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Real Estate

Pitfalls to Avoid When Hiring a Contractor

By August 14, 2020November 12th, 2021No Comments


The Ohio Consumer Sales Practices Act (CSPA) sets out what specific business practices are legal and outlines the legal remedies possible when businesses break the law. For any home construction service contract involving the construction of a residential building, Ohio’s Home Construction Service Suppliers Act (HCSSA) will apply. In looking at both Acts, we can create a checklist of things to keep in mind when engaging a contractor to ensure your rights are protected:

  • Initial Due Diligence – Before engaging with any contractor, you will want to search for the company on the Better Business Bureau’s website, check out any reviews, and check to see if the company is a legal entity in the State of Ohio through performing a business search on the Ohio Secretary of State’s website.
  • Obtain a Written Estimate Prior to Commencement of Work – The estimate should provide estimates for both time and money, as well as an itemized breakdown of the costs of the project. According to the CSPA, you have the right to a written estimate if you request one. If you are comfortable with the estimate, sign off on it. Make sure it is clear that any adjustments to the estimate require your signature.
  • Obtain a Written Agreement – Make sure you have a copy of all pages of the agreement and that it is signed and dated by both you and the contractor. The written agreement should:
    • Include the hourly rates for any individuals performing the work and an itemized list of repairs and services being performed and rendered;
    • Include the contractor’s EIN;
    • Identify a general liability policy of insurance coverage;
    • Require the contractor to provide receipts for any disbursements received from your insurance company (if applicable);
    • For any projects covered by the HCSSA, provide notice of your right to a three-day notice of cancellation; and
    • Set out terms for a refund of monies paid to the contractor if the work is unsatisfactory and terms for the termination of the parties’ agreement.
  • During Construction – Once construction or repair work commences; you will want to continue to verify that everything is going according to plan. In order to do this, you can:
    • Make sure you are keeping track of all items that are to be completed and their status throughout the project;
    • Take pictures throughout the process;
    • If permits were required, make sure they were properly pulled;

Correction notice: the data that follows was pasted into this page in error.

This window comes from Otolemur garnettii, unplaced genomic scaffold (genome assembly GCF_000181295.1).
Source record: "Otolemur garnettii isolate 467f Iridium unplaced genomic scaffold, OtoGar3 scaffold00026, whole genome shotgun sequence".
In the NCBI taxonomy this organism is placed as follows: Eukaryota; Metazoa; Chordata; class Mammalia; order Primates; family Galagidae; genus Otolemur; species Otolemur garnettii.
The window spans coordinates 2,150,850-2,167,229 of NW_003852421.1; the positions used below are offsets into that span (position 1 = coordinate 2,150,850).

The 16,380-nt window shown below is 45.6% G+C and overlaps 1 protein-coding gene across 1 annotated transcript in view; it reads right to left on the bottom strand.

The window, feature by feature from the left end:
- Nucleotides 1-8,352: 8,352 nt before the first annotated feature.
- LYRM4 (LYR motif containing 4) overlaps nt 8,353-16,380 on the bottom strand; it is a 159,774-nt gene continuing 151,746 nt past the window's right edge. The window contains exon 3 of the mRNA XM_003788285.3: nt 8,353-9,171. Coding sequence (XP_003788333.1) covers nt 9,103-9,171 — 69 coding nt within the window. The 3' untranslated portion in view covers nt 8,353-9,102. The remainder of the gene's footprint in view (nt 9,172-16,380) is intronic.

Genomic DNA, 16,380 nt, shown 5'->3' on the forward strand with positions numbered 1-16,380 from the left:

• For any warranties offered, obtain them in writing; and
    • Require that the contractor receives your authorization prior to any additional repairs or services outside the initial agreement. The CSPA requires that where a consumer has requested an estimate, the contractor must obtain oral or written authorization from the consumer for any additional unforeseen, but necessary repairs or services when the cost of those repairs or services amounts to 10% or more of the original estimate. It is a violation of the CSPA to charge you for any repair or service that you did not authorize.
  • End of Construction – Once construction is complete, you will want to document the last date worked.  For residential projects, the contractor has sixty days from the date on which the last labor or work was performed to file a mechanic’s lien. For commercial projects, the contractor has seventy-five days to do so.

By following these simple tips, you can help protect yourself if something in your project or your agreement with your contractor goes awry.


Gertsburg Licata is a full-service, strategic growth advisory firm focusing on business transactions and litigation, M&A, and executive talent solutions for start-up and middle-market enterprises. It is also the home of CoverMySix®, a unique, anti-litigation audit developed specifically for growing and middle-market companies.

This article is for informational purposes only. It is merely intended to provide a very general overview of a certain area of the law. Nothing in this article is intended to create an attorney-client relationship or provide legal advice. You should not rely on anything in this article without first consulting with an attorney licensed to practice in your jurisdiction. If you have specific questions about your matter, please contact an attorney licensed to practice in your jurisdiction.

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